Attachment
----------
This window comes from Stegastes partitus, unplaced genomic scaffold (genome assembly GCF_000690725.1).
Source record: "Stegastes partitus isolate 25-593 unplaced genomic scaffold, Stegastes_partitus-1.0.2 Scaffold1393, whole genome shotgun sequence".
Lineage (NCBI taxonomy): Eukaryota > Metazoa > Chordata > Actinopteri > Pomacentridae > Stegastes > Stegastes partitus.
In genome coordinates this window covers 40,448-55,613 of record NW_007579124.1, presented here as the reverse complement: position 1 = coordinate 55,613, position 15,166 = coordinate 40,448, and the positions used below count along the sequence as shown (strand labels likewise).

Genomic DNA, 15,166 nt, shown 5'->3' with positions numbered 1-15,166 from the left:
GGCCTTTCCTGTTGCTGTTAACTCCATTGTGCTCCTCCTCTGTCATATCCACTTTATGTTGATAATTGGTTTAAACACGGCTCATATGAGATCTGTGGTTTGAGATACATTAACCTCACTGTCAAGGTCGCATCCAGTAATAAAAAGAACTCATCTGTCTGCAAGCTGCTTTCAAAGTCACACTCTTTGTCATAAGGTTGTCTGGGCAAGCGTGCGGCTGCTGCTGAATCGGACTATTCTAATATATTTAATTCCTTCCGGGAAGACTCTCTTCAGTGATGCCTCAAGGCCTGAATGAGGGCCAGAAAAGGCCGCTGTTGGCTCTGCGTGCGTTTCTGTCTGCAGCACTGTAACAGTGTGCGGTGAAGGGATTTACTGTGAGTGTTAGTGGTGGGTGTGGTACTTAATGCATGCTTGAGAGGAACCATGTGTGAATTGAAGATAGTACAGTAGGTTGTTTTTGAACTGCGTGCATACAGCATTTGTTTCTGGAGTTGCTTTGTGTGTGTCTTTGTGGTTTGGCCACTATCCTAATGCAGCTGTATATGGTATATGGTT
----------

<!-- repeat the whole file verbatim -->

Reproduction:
This window comes from Stegastes partitus, unplaced genomic scaffold (genome assembly GCF_000690725.1).
Source record: "Stegastes partitus isolate 25-593 unplaced genomic scaffold, Stegastes_partitus-1.0.2 Scaffold1393, whole genome shotgun sequence".
Lineage (NCBI taxonomy): Eukaryota > Metazoa > Chordata > Actinopteri > Pomacentridae > Stegastes > Stegastes partitus.
In genome coordinates this window covers 40,448-55,613 of record NW_007579124.1, presented here as the reverse complement: position 1 = coordinate 55,613, position 15,166 = coordinate 40,448, and the positions used below count along the sequence as shown (strand labels likewise).

Genomic DNA, 15,166 nt, shown 5'->3' with positions numbered 1-15,166 from the left:
GGCCTTTCCTGTTGCTGTTAACTCCATTGTGCTCCTCCTCTGTCATATCCACTTTATGTTGATAATTGGTTTAAACACGGCTCATATGAGATCTGTGGTTTGAGATACATTAACCTCACTGTCAAGGTCGCATCCAGTAATAAAAAGAACTCATCTGTCTGCAAGCTGCTTTCAAAGTCACACTCTTTGTCATAAGGTTGTCTGGGCAAGCGTGCGGCTGCTGCTGAATCGGACTATTCTAATATATTTAATTCCTTCCGGGAAGACTCTCTTCAGTGATGCCTCAAGGCCTGAATGAGGGCCAGAAAAGGCCGCTGTTGGCTCTGCGTGCGTTTCTGTCTGCAGCACTGTAACAGTGTGCGGTGAAGGGATTTACTGTGAGTGTTAGTGGTGGGTGTGGTACTTAATGCATGCTTGAGAGGAACCATGTGTGAATTGAAGATAGTACAGTAGGTTGTTTTTGAACTGCGTGCATACAGCATTTGTTTCTGGAGTTGCTTTGTGTGTGTCTTTGTGGTTTGGCCACTATCCTAATGCAGCTGTATATGGTATATGGTT